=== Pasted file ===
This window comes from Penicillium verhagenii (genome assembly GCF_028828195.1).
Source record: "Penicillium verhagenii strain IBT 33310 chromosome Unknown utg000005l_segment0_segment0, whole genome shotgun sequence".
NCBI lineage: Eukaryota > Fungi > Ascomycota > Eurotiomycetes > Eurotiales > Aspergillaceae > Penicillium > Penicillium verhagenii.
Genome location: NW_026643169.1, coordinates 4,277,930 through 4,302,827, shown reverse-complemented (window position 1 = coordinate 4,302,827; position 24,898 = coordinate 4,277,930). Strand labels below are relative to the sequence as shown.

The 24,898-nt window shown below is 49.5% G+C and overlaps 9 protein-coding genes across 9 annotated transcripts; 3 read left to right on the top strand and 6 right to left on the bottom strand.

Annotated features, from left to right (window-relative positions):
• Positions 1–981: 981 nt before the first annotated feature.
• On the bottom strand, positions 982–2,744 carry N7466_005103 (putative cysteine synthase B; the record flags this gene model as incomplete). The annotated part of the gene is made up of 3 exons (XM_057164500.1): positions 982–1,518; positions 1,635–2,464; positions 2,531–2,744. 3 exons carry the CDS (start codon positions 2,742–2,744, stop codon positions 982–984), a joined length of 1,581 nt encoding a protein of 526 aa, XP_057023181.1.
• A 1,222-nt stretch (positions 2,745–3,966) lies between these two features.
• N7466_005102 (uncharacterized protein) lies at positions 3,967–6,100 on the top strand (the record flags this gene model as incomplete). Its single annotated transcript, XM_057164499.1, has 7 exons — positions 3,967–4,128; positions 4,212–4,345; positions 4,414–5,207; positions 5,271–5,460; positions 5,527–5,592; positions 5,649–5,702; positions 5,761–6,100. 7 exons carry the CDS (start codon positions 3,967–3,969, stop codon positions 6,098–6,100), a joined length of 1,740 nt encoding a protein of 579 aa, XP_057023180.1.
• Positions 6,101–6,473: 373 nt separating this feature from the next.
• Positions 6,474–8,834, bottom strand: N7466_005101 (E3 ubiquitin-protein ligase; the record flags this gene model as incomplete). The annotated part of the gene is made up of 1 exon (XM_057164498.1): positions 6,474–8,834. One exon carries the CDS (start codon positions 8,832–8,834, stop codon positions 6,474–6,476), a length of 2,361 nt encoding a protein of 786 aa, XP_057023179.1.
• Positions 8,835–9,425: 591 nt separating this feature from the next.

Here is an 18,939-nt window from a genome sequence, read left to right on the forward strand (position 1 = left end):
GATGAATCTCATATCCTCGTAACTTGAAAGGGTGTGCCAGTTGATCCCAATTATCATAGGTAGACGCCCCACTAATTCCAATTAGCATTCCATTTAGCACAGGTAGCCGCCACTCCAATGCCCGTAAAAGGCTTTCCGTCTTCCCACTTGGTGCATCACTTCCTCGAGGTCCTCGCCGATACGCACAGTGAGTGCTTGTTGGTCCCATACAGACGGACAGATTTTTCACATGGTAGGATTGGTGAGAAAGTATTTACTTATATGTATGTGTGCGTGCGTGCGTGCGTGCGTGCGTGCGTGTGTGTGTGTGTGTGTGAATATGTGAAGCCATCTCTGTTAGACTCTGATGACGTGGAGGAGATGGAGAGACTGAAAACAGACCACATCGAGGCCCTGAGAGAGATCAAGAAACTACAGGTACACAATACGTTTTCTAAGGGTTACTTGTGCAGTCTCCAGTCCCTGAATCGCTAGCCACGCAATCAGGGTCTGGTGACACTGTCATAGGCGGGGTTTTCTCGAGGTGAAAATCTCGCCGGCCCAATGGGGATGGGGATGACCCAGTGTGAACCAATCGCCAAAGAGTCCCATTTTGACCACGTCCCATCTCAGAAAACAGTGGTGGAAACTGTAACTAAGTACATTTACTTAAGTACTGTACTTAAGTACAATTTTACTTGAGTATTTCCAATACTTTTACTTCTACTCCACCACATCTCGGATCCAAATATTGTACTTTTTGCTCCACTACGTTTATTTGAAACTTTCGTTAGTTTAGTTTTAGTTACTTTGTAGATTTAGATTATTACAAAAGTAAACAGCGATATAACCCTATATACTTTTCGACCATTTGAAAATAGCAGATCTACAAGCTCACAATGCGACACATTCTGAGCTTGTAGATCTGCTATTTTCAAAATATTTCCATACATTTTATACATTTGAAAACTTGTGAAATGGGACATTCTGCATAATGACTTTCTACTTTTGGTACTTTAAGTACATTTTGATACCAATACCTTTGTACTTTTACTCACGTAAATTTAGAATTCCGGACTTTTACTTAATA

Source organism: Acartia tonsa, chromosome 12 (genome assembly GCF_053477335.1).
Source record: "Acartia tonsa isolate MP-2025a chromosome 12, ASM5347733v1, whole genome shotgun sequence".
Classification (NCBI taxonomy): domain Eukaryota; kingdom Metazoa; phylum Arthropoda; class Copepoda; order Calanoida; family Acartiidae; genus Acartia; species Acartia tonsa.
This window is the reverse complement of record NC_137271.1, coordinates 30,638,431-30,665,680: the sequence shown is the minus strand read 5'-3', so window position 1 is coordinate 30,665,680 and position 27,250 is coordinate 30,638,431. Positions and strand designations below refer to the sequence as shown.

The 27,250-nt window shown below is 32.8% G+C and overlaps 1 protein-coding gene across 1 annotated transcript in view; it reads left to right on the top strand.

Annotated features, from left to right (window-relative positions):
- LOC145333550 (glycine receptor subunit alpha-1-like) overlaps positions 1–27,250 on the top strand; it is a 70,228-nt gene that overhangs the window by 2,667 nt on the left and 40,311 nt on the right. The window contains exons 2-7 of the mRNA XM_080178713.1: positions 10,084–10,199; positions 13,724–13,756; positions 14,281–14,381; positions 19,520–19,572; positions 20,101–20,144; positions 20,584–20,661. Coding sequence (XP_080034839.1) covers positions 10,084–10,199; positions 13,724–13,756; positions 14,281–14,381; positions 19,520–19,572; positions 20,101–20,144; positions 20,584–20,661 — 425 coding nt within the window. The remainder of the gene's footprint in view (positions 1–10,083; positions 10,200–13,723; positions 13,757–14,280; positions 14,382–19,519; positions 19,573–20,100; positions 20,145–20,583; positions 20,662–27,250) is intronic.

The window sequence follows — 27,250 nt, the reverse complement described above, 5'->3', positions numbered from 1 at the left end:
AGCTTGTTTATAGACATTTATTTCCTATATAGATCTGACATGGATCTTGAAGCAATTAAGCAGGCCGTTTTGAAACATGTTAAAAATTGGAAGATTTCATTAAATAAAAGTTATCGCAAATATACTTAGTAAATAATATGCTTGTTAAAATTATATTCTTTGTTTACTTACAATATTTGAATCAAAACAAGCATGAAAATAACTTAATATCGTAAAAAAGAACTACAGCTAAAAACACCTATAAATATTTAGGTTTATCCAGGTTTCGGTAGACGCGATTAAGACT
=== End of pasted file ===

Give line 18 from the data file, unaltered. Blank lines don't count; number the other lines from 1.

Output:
Classification (NCBI taxonomy): domain Eukaryota; kingdom Metazoa; phylum Arthropoda; class Copepoda; order Calanoida; family Acartiidae; genus Acartia; species Acartia tonsa.